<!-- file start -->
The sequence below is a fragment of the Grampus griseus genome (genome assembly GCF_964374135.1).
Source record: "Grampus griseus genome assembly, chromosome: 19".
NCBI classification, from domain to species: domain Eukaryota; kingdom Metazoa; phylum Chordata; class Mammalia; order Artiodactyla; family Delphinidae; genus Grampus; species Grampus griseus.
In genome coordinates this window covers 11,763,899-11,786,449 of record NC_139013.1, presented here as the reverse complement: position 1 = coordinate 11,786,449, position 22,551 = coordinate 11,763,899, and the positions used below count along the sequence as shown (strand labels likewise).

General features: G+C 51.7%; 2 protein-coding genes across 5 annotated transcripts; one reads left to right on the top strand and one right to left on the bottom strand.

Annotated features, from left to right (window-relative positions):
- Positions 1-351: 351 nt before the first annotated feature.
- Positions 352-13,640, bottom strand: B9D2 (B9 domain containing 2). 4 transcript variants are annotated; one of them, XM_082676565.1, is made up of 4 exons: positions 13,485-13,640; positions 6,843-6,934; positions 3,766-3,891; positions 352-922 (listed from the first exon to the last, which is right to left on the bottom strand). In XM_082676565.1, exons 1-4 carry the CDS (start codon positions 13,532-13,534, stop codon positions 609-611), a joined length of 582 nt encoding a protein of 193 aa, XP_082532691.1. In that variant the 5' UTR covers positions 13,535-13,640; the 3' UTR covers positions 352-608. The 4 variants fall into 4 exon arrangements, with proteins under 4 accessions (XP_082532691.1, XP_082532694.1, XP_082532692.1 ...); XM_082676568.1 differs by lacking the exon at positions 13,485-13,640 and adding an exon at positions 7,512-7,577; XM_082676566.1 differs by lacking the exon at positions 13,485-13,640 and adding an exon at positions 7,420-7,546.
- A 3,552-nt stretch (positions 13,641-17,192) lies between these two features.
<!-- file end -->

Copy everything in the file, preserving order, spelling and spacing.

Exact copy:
The sequence below is a fragment of the Grampus griseus genome (genome assembly GCF_964374135.1).
Source record: "Grampus griseus genome assembly, chromosome: 19".
NCBI classification, from domain to species: domain Eukaryota; kingdom Metazoa; phylum Chordata; class Mammalia; order Artiodactyla; family Delphinidae; genus Grampus; species Grampus griseus.
In genome coordinates this window covers 11,763,899-11,786,449 of record NC_139013.1, presented here as the reverse complement: position 1 = coordinate 11,786,449, position 22,551 = coordinate 11,763,899, and the positions used below count along the sequence as shown (strand labels likewise).

General features: G+C 51.7%; 2 protein-coding genes across 5 annotated transcripts; one reads left to right on the top strand and one right to left on the bottom strand.

Annotated features, from left to right (window-relative positions):
- Positions 1-351: 351 nt before the first annotated feature.
- Positions 352-13,640, bottom strand: B9D2 (B9 domain containing 2). 4 transcript variants are annotated; one of them, XM_082676565.1, is made up of 4 exons: positions 13,485-13,640; positions 6,843-6,934; positions 3,766-3,891; positions 352-922 (listed from the first exon to the last, which is right to left on the bottom strand). In XM_082676565.1, exons 1-4 carry the CDS (start codon positions 13,532-13,534, stop codon positions 609-611), a joined length of 582 nt encoding a protein of 193 aa, XP_082532691.1. In that variant the 5' UTR covers positions 13,535-13,640; the 3' UTR covers positions 352-608. The 4 variants fall into 4 exon arrangements, with proteins under 4 accessions (XP_082532691.1, XP_082532694.1, XP_082532692.1 ...); XM_082676568.1 differs by lacking the exon at positions 13,485-13,640 and adding an exon at positions 7,512-7,577; XM_082676566.1 differs by lacking the exon at positions 13,485-13,640 and adding an exon at positions 7,420-7,546.
- A 3,552-nt stretch (positions 13,641-17,192) lies between these two features.